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1.1. MODERN ANALYTICAL CHEMISTRY
1.1.1. Developments in Modern Chemistry
The field of chemistry is currently facing major changes. As we know, optical, mechanical, and microelectronic technologies have advanced rapidly in recent years. Computer power has increased dramatically as well. All these developments, together with other factors, provide a new opportunity but also challenge to chemists in research and development.
A recent (as of 2003) development in the pharmaceutical industry is the use of combinatorial synthesis to generate a library of many compounds with structural diversity. These compounds are then subjected to high-throughput screening for bioassays. In such a process, tremendous amounts of data on the structure-activity relationship are generated. For analytical measurements, a new, advanced, modern technology called hyphenated instrumentation using two or more devices simultaneously for quantitative measurement has been introduced . Examples of this technique are the high-performance liquid chromatography--diode array detector system (HPLC-DAD), gas chromatography with mass spectrometry (GC-MS), and liquid chromatography coupled with mass spectrometry such as LC-MS and LC-MS-MS. Huge amounts of data are generated from these pieces of equipment. For example, the Hewlett-Packard (HP) HPLC 1100 instrument with a diode array detector (DAD) system (Agilent Technology Inc., CA) produces 1.26 million spectrochromatographic data in a 30-min experimental run with a sampling rate of 5 Hz, and a spectral range of 190-400 nm with a resolution of 1 data item per 2 nm. To mine valuable information from these data, different mathematical techniques have been developed. Up to now, research and development of this kind with the application of statistical and mathematical techniques in chemistry has been confined mainly to analytical studies. Thus, our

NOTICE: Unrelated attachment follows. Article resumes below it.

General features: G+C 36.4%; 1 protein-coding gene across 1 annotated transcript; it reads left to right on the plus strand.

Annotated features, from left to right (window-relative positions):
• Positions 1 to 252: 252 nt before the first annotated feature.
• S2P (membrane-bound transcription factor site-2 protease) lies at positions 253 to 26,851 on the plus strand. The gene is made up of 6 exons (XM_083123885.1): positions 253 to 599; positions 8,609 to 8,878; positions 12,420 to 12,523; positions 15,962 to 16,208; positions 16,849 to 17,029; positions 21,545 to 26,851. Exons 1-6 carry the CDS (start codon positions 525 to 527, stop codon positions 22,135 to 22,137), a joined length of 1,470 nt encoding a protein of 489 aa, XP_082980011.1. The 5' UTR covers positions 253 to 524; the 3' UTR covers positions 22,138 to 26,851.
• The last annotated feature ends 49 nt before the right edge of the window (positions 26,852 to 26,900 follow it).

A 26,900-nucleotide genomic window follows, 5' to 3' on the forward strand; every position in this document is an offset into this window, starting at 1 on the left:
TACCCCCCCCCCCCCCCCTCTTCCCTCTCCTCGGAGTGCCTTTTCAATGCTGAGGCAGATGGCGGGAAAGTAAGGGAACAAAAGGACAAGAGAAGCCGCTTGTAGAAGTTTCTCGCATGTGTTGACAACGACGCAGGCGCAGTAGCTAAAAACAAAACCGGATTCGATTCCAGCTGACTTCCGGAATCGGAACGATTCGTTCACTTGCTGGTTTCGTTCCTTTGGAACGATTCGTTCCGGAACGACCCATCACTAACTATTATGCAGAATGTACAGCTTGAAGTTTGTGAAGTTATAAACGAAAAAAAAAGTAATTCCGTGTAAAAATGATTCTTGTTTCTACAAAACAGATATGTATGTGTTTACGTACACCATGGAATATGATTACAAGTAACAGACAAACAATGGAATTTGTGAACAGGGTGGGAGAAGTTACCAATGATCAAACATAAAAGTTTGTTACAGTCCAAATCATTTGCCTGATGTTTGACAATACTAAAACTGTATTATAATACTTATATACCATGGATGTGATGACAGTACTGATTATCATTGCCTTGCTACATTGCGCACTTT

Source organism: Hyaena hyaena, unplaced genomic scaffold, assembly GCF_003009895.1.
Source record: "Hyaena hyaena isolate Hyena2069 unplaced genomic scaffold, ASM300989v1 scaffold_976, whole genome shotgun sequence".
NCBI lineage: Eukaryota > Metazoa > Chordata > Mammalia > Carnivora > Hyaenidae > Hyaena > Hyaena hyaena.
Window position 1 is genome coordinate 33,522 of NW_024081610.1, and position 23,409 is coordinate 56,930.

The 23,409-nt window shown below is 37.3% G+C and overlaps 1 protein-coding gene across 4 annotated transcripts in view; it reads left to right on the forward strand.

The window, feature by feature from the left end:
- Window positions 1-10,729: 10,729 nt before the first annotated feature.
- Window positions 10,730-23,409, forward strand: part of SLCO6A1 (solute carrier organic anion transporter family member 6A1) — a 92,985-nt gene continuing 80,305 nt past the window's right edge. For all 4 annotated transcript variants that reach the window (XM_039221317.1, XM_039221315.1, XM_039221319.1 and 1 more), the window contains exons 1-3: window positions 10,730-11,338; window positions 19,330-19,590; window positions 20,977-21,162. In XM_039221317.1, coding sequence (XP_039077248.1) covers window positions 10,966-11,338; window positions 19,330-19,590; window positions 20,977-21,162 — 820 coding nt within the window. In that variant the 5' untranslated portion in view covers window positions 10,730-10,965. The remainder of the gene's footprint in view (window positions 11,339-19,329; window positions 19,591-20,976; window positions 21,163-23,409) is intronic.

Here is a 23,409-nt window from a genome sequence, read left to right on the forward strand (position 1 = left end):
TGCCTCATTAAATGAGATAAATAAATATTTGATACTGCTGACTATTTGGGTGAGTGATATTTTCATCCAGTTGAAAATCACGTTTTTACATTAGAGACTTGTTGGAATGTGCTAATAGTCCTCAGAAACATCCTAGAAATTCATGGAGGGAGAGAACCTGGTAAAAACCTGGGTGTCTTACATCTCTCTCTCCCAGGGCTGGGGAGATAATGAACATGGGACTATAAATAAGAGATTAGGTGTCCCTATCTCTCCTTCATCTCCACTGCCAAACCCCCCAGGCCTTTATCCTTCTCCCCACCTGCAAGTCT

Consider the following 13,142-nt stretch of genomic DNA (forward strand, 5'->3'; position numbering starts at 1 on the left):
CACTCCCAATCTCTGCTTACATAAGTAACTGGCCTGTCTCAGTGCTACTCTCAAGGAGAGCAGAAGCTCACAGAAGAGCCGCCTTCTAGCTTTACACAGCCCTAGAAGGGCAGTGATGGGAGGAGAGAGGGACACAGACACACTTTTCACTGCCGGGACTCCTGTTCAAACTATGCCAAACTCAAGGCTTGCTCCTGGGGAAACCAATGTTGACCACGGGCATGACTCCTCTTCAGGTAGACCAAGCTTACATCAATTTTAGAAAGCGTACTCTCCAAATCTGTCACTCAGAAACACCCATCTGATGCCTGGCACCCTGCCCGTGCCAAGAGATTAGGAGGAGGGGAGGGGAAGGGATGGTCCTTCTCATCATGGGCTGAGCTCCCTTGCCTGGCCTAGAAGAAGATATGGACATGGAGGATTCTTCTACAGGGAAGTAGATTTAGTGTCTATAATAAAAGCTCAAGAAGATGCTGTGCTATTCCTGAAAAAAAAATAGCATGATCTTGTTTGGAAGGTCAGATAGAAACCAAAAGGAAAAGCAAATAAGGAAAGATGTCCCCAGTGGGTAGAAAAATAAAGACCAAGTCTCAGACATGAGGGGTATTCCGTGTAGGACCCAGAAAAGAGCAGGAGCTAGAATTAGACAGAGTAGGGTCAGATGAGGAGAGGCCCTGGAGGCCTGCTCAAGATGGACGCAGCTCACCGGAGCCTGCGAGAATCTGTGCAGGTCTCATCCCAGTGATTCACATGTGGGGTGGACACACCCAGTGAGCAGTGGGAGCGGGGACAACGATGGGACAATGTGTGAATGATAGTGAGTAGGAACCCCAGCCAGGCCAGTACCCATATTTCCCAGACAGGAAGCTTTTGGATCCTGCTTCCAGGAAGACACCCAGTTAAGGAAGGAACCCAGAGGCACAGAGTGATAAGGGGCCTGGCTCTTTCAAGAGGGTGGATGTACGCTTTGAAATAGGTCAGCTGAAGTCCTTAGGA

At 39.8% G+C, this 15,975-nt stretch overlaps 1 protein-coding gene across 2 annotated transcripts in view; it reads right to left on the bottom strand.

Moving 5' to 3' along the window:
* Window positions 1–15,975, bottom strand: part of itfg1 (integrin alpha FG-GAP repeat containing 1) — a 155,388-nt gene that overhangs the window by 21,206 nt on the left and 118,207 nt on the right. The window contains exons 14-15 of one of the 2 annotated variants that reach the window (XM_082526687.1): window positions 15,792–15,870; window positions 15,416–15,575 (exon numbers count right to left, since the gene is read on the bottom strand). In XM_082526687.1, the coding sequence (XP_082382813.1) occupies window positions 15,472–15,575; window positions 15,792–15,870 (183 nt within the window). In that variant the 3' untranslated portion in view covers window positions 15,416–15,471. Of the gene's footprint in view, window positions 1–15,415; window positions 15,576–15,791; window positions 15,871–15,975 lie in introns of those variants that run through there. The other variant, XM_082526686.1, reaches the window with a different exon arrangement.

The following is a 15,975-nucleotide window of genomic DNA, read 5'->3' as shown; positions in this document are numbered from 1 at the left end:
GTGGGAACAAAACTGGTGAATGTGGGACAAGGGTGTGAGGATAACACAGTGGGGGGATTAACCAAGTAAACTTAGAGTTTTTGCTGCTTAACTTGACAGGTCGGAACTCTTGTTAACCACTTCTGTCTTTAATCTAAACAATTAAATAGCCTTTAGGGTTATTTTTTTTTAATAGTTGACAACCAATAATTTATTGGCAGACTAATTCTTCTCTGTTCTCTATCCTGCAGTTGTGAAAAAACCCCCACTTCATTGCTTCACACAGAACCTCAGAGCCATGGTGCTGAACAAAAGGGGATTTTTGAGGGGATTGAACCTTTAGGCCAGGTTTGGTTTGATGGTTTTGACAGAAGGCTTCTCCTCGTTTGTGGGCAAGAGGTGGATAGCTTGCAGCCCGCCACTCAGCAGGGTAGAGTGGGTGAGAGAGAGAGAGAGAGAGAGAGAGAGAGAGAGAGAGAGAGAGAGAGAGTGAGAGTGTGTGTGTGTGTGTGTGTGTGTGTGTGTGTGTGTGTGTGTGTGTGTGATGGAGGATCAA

Chemometrics: From Basics To Wavelet Transform, edited by Foo-tim Chau, Yi-zeng Liang, Junbin Gao, and Xue-guang Shao. Chemical Analysis Series, Vol. 164.
ISBN 0-471-20242-8. Copyright © 2004 John Wiley & Sons, Inc.
discussion will focus on analytical chemistry but other disciplines of chemistry will also be included if appropriate. The main content of this book provides basic chemometric techniques for processing and interpretation of chemical data as well as chemical applications of advanced techniques, including wavelet transformation (WT) and mathematical techniques for manipulating higher-dimensional data.
1.1.2. Modern Analytical Chemistry
Modern analytical chemistry has long been recognized mainly as a measurement science. In its development, there are two fundamental aspects:
1. From the instrumental and experimental point of view, analytical chemistry makes use of the basic properties such as optics, electricity, magnetism, and acoustic to acquire the data needed.
2. New methodologies developed in mathematical, computer, and biological sciences as well as other fields are also employed to provide in-depth and broad-range analyses.